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The Anti-Transgender Law in Kuwait Was Revoked Last February 16

Fifteen years after it was passed, the anti-transgender law in Kuwait was deemed unconstitutional by the Kuwaiti Constitutional Court on February 16, 2022. This is a step forward for the country in creating a safer and more inclusive environment for the transgender community.

Article 198 of the penal code, or the anti-transgender law in Kuwait, states that “imitating the appearance of a member of the opposite sex” is unlawful. As a result, committing such acts is punishable by law. Violators can be imprisoned for as long as one year or be charged with fines of up to 1,000 Kuwaiti dinars.

Stories of Victims of the Anti-Transgender Law in Kuwait

The law was implemented in 2007, and that year, police officers were quick to arrest any individual who was cross-dressing. This meant that women wearing clothes that were more commonly accepted for men, and vice versa, were put in jail. As if being put in jail for being who they were wasn’t unfair enough, their time in jail was anything but uneventful. They still continued to experience abuse and violence while they were being held. In the very first month that the anti-transgender law in Kuwait took effect, at least 14 people were imprisoned.

In the years that came after, many individuals belonging to the transgender community continued to be detained and abused under the anti-transgender law in Kuwait. In 2011, a citizen shared that “they hunt us down for fun. They don’t want me to dress like a woman so I don’t. I wear a dishdasha now. I cut my hair short. After all that I was still arrested, beaten, and raped for having a smooth, feminine face. What can I do about my face?”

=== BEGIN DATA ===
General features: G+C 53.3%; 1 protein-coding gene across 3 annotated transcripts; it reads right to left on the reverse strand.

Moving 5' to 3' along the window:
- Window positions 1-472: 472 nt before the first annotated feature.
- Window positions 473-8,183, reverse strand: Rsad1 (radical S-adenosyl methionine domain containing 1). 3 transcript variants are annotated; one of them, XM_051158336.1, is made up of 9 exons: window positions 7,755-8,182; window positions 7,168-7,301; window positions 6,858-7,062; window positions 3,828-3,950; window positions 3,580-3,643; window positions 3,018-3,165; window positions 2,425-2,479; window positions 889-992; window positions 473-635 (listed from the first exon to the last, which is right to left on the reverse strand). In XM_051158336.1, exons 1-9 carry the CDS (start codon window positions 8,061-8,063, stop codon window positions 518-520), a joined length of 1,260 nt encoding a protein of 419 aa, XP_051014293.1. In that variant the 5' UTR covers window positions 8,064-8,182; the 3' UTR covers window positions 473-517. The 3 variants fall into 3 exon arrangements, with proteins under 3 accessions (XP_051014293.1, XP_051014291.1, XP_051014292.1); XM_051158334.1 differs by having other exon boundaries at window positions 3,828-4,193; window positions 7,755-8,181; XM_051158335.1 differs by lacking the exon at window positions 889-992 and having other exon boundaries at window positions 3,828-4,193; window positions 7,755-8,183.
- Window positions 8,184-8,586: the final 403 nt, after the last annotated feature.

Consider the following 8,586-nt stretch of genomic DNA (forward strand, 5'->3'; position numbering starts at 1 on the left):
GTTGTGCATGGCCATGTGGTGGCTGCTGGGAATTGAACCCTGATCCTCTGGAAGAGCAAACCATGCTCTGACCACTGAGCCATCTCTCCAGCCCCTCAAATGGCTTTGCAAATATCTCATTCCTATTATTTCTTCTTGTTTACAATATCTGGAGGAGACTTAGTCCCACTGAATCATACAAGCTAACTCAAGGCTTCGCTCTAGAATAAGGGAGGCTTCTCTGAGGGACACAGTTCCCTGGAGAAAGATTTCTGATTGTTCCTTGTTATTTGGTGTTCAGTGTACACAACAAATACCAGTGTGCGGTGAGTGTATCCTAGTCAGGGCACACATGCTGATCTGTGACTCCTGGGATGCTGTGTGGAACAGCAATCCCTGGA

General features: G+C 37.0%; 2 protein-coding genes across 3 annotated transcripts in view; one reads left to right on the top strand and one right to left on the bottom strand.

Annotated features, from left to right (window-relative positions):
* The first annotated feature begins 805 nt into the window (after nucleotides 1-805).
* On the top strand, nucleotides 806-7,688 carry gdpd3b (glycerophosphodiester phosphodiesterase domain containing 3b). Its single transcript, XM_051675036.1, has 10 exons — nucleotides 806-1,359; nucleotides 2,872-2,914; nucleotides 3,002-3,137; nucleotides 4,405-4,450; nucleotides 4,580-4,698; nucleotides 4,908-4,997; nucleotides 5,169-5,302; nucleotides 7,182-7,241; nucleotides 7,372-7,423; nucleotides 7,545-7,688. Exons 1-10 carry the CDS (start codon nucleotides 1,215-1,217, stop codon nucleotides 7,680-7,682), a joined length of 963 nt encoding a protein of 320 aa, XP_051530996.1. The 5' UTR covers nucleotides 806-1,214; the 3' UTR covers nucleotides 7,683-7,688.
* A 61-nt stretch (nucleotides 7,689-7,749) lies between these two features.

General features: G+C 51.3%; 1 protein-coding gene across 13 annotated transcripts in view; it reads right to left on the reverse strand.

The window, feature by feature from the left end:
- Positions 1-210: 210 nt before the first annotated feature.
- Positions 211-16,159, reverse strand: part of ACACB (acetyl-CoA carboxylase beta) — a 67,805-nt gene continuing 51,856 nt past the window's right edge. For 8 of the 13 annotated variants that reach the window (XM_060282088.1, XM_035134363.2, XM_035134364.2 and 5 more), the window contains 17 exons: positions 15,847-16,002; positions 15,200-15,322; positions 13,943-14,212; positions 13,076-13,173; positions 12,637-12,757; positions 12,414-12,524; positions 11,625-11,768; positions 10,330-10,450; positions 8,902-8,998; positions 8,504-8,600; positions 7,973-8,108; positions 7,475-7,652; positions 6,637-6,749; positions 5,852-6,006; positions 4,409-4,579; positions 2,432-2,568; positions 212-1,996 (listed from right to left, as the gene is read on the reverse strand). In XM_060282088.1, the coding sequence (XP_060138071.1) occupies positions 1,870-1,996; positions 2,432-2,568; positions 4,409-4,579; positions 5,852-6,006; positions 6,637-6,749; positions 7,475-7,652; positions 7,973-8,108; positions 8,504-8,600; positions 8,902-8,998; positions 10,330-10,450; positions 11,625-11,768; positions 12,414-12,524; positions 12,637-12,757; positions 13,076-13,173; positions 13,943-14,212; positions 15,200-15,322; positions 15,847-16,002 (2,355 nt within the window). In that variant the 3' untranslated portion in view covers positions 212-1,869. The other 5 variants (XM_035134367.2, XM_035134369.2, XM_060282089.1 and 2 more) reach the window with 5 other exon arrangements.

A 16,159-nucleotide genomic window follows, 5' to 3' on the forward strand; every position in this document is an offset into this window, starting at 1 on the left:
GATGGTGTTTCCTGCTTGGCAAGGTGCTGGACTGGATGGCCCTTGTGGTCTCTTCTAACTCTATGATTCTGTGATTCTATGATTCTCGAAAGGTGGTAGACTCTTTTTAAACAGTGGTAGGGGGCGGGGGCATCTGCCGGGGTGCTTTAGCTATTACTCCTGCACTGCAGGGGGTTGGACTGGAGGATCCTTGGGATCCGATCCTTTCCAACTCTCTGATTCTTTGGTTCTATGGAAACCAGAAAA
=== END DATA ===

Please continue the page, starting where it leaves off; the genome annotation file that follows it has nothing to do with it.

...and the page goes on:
Human Rights Watch also created a report in 2012. They were able to record how the anti-transgender law in Kuwait has negatively affected transgender women. Many police officers seemed to have abused their authority over the detainees by subjecting them to degradation and humiliation, among other inhumane acts. 

In August of 2017, 76 men were deported, and 22 massage parlours were stopped from operating. These parlours have been suspected of being a hub where homosexual activity occurs.

The anti-transgender law was used against Maha al-Mutairi, one of the many individuals who have suffered in the past 15 years.
A video of Maha al-Mutairi on her way to the police station in 2020. She garnered local and international support in her fight against discrimination and abuse.

The most recent one that gained much attention was the case of Maha al-Mutairi. On October 3, 2021, she was found guilty of violating both article 70 of the telecommunications law and article 198 of the penal code. This states that she did not make proper use of telecommunications since she was acting like a female, even if she was really a male.